The longer the campaign season goes on, the more dissatisfied Republican voters seem to be with their choice in candidates. So it’s no surprise that, even this late in the race, there remains plenty of buzz that someone perfect might still jump in — to win the nomination outright in the remaining primaries, or to build up enough steam to seize it in a contested GOP convention in Tampa.
But for all the dreaming, the reality is this: The chance of a late entry winning the Republican nomination is now exceedingly remote.
“Winning Powerball two days in a row is probably easier than any of these scenarios,” said Sean Spicer, a spokesman for the Republican National Committee.
Added Steve Schmidt, who headed up day-to-day operations for GOP nominee John McCain four years ago: “A lot of this discussion evades reality.”
The discussion of a fresh Republican face was revived on the eve of the Michigan primary, as polls showed Mitt Romney in a tough fight for a state where his family has deep ties — and that will be important in the general election this fall. If Romney cannot easily win Michigan, the thinking goes, how will he ever manage to gain momentum in the string of large battlegrounds ahead?
Yet it is difficult to see how anyone entering the race this late would win. The arithmetic would not work for the most direct route to the nomination, which requires racking up the requisite majority of 1,144 delegates in the remaining primaries and caucuses.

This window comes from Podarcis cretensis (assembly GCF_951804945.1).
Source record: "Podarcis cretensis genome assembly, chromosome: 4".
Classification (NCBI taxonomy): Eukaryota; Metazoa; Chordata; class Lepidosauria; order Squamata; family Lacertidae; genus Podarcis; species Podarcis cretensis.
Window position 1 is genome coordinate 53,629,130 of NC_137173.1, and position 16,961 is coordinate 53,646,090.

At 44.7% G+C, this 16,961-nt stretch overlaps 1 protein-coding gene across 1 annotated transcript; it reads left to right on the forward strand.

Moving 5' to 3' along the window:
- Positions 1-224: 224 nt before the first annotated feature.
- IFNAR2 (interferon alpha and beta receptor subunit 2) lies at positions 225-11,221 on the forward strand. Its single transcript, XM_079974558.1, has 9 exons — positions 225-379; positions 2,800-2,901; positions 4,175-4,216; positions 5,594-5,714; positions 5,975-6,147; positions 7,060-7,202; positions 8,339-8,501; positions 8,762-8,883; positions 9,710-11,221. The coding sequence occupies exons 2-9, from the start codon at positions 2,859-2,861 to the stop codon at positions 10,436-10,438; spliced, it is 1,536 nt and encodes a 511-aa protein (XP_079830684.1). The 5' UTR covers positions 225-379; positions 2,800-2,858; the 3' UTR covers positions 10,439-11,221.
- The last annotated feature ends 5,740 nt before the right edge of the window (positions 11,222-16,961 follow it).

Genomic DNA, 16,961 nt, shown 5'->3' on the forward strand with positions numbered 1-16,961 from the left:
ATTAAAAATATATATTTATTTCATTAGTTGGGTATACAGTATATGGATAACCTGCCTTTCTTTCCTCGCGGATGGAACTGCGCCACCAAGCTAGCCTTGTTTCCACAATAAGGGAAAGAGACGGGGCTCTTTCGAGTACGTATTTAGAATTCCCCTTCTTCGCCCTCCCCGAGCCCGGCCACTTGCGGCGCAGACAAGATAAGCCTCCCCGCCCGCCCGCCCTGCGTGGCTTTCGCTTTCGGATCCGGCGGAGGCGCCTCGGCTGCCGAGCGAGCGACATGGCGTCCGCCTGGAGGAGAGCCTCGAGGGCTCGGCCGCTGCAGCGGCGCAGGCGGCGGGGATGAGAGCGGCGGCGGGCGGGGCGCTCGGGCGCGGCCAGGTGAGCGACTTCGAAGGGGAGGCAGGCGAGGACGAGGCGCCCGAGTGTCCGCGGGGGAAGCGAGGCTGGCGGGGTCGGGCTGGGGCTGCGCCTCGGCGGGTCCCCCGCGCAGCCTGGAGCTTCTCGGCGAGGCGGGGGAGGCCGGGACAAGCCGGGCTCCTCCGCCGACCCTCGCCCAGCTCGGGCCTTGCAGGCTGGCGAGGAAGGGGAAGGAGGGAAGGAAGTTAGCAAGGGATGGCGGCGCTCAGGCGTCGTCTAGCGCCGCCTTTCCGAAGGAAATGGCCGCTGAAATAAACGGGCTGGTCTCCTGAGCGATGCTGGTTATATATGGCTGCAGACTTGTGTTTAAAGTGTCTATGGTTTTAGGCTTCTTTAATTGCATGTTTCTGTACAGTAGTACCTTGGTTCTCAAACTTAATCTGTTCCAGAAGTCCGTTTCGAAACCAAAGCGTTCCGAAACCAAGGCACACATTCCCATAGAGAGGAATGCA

If a candidate decided to enter the race after Super Tuesday on March 6, the filing deadlines will have passed in all but seven states.
Even if that person picked up every single delegate in those remaining primaries — highly unlikely, given that only New Jersey and Utah award theirs on a statewide winner-take-all basis — the newcomer would fall way short, with fewer than 400 delegates.
“It is simply too late,” said Josh Putnam, a Davidson College professor whose blog on the GOP primary intricacies has developed a following in Republican circles. “There’s a fantasy element of this whole process.”
Well, as long as we are going there: That still leaves the possibility of taking the fight to a brokered convention, which is something many people alive today have never seen.
Among the boosters of this scenario is former Alaska Gov. Sarah Palin. “We could be looking at a brokered convention,” she recently told Fox Business Network. “Months from now, if that’s the case, all bets are off as to who it will be, willing to offer up themselves up in their name in service to their country. I would do whatever I could to help.”
Another advocate is Maine Gov. Paul LePage, who told reporters at the National Governors Association convention over the weekend: “I just believe that we ought to go to the convention and pick a fresh face.”
The four-day infomercial that passes for a modern convention is a far cry from the suspenseful events of old, with their floor fights and fistfights, their multiple rounds of balloting, their fabled backrooms reeking of cigar smoke and bourbon.